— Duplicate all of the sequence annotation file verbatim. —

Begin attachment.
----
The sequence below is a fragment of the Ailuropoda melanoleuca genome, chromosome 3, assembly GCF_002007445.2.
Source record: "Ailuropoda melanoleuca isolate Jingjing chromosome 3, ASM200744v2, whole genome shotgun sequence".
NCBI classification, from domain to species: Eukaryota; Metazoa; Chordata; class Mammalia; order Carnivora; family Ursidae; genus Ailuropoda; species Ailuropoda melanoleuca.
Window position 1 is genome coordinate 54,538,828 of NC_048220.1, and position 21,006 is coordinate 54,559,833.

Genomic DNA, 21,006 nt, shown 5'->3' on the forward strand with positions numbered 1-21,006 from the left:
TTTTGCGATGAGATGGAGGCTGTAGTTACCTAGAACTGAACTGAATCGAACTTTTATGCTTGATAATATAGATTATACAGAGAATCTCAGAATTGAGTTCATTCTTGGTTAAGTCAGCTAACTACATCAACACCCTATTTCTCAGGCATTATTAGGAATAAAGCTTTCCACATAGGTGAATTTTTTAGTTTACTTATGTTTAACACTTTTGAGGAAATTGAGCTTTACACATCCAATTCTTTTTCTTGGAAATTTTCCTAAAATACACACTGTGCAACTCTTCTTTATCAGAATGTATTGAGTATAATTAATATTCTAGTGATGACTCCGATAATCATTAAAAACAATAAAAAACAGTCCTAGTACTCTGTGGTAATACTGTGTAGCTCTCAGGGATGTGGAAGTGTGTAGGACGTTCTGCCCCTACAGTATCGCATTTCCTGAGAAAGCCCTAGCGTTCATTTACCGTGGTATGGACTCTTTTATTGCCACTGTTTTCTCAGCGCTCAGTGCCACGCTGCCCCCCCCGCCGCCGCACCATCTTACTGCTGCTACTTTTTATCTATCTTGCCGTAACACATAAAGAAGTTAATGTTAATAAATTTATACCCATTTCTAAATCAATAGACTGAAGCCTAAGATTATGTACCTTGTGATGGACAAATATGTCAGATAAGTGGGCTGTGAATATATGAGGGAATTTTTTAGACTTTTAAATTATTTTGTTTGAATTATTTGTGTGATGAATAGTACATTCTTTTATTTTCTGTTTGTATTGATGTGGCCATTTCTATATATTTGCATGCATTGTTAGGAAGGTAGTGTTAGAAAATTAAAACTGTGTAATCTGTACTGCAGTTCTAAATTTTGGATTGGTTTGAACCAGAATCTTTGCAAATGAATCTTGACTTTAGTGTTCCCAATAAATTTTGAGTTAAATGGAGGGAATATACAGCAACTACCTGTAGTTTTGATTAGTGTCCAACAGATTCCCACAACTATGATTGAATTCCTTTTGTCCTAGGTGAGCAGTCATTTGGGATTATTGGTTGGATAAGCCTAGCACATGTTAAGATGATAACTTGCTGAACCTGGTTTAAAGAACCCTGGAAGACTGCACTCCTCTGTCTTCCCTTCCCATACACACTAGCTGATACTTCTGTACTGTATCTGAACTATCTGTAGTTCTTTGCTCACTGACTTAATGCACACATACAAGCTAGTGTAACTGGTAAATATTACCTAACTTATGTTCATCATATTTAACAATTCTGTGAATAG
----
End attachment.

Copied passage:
The sequence below is a fragment of the Ailuropoda melanoleuca genome, chromosome 3, assembly GCF_002007445.2.
Source record: "Ailuropoda melanoleuca isolate Jingjing chromosome 3, ASM200744v2, whole genome shotgun sequence".
NCBI classification, from domain to species: Eukaryota; Metazoa; Chordata; class Mammalia; order Carnivora; family Ursidae; genus Ailuropoda; species Ailuropoda melanoleuca.
Window position 1 is genome coordinate 54,538,828 of NC_048220.1, and position 21,006 is coordinate 54,559,833.

Genomic DNA, 21,006 nt, shown 5'->3' on the forward strand with positions numbered 1-21,006 from the left:
TTTTGCGATGAGATGGAGGCTGTAGTTACCTAGAACTGAACTGAATCGAACTTTTATGCTTGATAATATAGATTATACAGAGAATCTCAGAATTGAGTTCATTCTTGGTTAAGTCAGCTAACTACATCAACACCCTATTTCTCAGGCATTATTAGGAATAAAGCTTTCCACATAGGTGAATTTTTTAGTTTACTTATGTTTAACACTTTTGAGGAAATTGAGCTTTACACATCCAATTCTTTTTCTTGGAAATTTTCCTAAAATACACACTGTGCAACTCTTCTTTATCAGAATGTATTGAGTATAATTAATATTCTAGTGATGACTCCGATAATCATTAAAAACAATAAAAAACAGTCCTAGTACTCTGTGGTAATACTGTGTAGCTCTCAGGGATGTGGAAGTGTGTAGGACGTTCTGCCCCTACAGTATCGCATTTCCTGAGAAAGCCCTAGCGTTCATTTACCGTGGTATGGACTCTTTTATTGCCACTGTTTTCTCAGCGCTCAGTGCCACGCTGCCCCCCCCGCCGCCGCACCATCTTACTGCTGCTACTTTTTATCTATCTTGCCGTAACACATAAAGAAGTTAATGTTAATAAATTTATACCCATTTCTAAATCAATAGACTGAAGCCTAAGATTATGTACCTTGTGATGGACAAATATGTCAGATAAGTGGGCTGTGAATATATGAGGGAATTTTTTAGACTTTTAAATTATTTTGTTTGAATTATTTGTGTGATGAATAGTACATTCTTTTATTTTCTGTTTGTATTGATGTGGCCATTTCTATATATTTGCATGCATTGTTAGGAAGGTAGTGTTAGAAAATTAAAACTGTGTAATCTGTACTGCAGTTCTAAATTTTGGATTGGTTTGAACCAGAATCTTTGCAAATGAATCTTGACTTTAGTGTTCCCAATAAATTTTGAGTTAAATGGAGGGAATATACAGCAACTACCTGTAGTTTTGATTAGTGTCCAACAGATTCCCACAACTATGATTGAATTCCTTTTGTCCTAGGTGAGCAGTCATTTGGGATTATTGGTTGGATAAGCCTAGCACATGTTAAGATGATAACTTGCTGAACCTGGTTTAAAGAACCCTGGAAGACTGCACTCCTCTGTCTTCCCTTCCCATACACACTAGCTGATACTTCTGTACTGTATCTGAACTATCTGTAGTTCTTTGCTCACTGACTTAATGCACACATACAAGCTAGTGTAACTGGTAAATATTACCTAACTTATGTTCATCATATTTAACAATTCTGTGAATAG